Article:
Pino Luongo sat down at the table to join us. “Did you enjoy the pasta?” he began. Our immediate response was, “Absolutely.” The kitchen had prepared a few of Morso’s staple dishes for: the Pollo Martini, the Bucatini Cacio e Pepe, the Carciofi, and the Carciofi Fritti. Pino pointed between the latter two, explaining how, in focusing on using fresh, seasonal ingredients, he is constantly inspired to build several dishes around a single ingredient. Our bucatini was prepared before our very eyes in the kitchen, where the sous-chef spoke of a camaraderie driven by ideals set with Pino’s presence. It is no anomaly to find Pino in the kitchen most nights, getting his hands dirty and making sure each dish comes out the best it can be – which, we learned, of course means “always cooking the pasta in with the sauce.
The menu offers dishes available as morso (smaller servings), or tutto (full size).The result is incredible food, cooked with care and precisely seasoned.Here is a place you are going to want to return to again and again.Affordable, excellent and run with style and panache by a hands on Pino Luongo, who after all, is a legend in his own right.
MIDTOWN— Flo Fab reports that Pino Luongo, owner of Centolire on the Upper East Side, is opening a restaurant at 420 East 59th Street in the spring. It will be called Morso.
The name of the restaurant is “Morso” which translates to “bite”. Genious idea. Perhaps the nicest thing about the menu is that most of the dishes are offered in two sizes: morso (bite) and tutto (all). There’s a bit of pop to the restaurant as well. Walls are covered in poster art that hits a Warhol meets Fellini feeling.
The restaurant is elegant without feeling stuffy. The mod-style graphic designs adorning the walls are fresh, modern and playful which sets the mood perfectly for the evening’s meal.I enjoyed every last bite at Morso and recommend it heartily. If you find yourself on the East side of Manhattan, make your way over.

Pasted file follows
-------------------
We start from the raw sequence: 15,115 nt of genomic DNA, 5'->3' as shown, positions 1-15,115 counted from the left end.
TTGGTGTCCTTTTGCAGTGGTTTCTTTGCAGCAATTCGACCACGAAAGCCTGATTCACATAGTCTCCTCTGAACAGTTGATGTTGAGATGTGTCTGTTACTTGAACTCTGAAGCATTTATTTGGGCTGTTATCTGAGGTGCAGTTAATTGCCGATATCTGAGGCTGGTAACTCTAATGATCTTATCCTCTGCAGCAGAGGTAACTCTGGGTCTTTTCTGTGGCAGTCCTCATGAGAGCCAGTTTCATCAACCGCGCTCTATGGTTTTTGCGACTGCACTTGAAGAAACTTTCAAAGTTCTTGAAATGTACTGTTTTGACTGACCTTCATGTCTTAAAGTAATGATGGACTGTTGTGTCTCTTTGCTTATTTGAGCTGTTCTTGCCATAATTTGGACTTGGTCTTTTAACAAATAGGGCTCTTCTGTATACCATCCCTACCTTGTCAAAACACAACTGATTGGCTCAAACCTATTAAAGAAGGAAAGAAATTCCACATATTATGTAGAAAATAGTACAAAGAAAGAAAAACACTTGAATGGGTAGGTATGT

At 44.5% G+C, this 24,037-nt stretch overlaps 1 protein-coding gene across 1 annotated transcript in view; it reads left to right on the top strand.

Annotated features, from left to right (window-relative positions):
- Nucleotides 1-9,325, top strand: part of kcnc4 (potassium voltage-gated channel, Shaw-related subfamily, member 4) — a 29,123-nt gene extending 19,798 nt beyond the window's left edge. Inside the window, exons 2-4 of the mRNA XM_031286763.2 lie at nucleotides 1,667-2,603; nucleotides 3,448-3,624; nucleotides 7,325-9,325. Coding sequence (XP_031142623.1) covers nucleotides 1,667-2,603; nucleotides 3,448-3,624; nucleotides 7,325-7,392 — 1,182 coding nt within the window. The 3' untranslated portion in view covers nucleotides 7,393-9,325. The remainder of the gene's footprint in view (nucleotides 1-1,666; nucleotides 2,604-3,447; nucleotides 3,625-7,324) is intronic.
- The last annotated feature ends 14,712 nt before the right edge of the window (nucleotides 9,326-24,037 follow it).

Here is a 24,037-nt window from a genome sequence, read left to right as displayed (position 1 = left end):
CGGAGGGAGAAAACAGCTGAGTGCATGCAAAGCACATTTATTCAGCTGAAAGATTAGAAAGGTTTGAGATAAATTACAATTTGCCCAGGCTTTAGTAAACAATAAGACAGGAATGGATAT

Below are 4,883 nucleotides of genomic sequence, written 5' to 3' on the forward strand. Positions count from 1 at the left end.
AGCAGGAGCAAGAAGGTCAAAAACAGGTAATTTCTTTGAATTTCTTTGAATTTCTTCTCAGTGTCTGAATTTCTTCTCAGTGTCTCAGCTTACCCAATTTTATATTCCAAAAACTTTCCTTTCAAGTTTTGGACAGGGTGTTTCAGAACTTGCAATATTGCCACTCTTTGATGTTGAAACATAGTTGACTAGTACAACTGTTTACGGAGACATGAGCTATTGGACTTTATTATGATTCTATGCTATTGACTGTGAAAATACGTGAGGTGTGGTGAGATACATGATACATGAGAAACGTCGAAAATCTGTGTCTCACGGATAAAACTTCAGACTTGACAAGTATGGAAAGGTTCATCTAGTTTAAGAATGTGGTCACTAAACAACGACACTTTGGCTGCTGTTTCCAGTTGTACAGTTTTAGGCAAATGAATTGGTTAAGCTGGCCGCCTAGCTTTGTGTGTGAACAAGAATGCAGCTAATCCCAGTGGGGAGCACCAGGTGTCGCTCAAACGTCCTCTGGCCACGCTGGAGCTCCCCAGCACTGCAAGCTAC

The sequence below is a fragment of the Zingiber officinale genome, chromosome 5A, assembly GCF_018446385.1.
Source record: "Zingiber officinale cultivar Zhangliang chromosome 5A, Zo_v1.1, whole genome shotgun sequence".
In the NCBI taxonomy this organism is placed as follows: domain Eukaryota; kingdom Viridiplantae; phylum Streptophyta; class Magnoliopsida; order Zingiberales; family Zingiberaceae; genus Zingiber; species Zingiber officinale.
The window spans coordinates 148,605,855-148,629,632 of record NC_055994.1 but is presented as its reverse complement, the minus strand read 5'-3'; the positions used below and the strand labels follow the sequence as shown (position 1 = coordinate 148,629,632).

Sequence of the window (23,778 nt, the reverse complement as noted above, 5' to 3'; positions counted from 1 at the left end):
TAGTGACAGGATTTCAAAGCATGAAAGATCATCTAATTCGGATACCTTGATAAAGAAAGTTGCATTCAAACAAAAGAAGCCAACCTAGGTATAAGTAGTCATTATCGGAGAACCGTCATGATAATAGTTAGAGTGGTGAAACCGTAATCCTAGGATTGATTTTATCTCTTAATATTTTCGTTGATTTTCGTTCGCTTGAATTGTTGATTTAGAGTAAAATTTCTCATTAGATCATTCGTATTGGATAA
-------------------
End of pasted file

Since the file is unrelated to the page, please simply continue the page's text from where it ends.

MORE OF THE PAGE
Morso is a culmination of a life in food and a passion for culinary excellence.With the essence of his homeland at heart and a truly original style of cooking, Luongo shaped the Italian menus and restaurants we consider as classics today.
The Latest From Pino Luongo: The location, 420 East 59th Street, has plenty of history. It had been the luxurious Palace, then the first edition of Sandro’s, then Bouterin and, very briefly, it was a Turkish restaurant. Next spring it is to become Morso, a new Italian restaurant from Pino Luongo, the owner and frequent cook at Centolire on the Upper East Side. For his new place, Mr. Luongo, who once owned Tuscan Square in Rockefeller Center, is looking back to Le Madri, his restaurant in Chelsea.
Southern Italian and Mediterranean dishes at this new Upper East Side restaurant come in large (tutto) or small (morso) portions. Chef Timothy Ryan previously cooked at Bouley, Picholine and Le Cirque.
Each meal was perfectly paced by a courteous and well-versed wait staff, and unfolded in an airy and elegant dining room accentuated by mood lighting and a blithe décor inspired by 1960s Italian poster art.
Pino Luongo (Centolire, Coco Pazzo), New York’s original champion of Tuscan cuisine, will debut Morso, his first restaurant in nine years, on September 30. Bridging the gap between nibblers and big-ticket diners, the toque takes a novel approach to the menu, dividing it up by main ingredient (vegetables, meats, poultry) and offering the majority of the dishes in large (tutto) or small (morso) portions.
Morso, in its bright conviviality and focused menu, is a winning contrast to the faux-rustic trattoria style of the past couple of years, and the food, while straightforward and traditional, has small touches that make big differences, not least in the perfect al dente tenderness of the pastas, which so many NYC Italian restaurants continue to botch.
I am usually disappointed by Italian deserts, but Morso delivered one of the best slices of cheese cake I’ve ever eaten – and I’ve eaten a few. For those who live on the Upper East Side and are always looking for a wonderful post-movie or after-work place to go, your wait is over. Morso is a keeper.
The restaurant gives off a cool modern vibe in an effortless way. Morso truly is fabulous. It is a restaurant with sophisticated dishes with fresh ingredients. The décor is warm and inviting. The staff was very friendly on both occasions and I look forward to returning soon.
An under-the-radar Italian joint dubbed Morso quietly opened in Midtown East where, as anyone familiar with the ‘hood knows, a solid new restaurant is a very welcome addition.The menu, which is quite large, will feature traditional options like osso buco and steamed mussels with garlic and chorizo. A 70-seat alfresco space will open in April 2012 and feature views of the Queensborough Bridge and the trams to Roosevelt Island.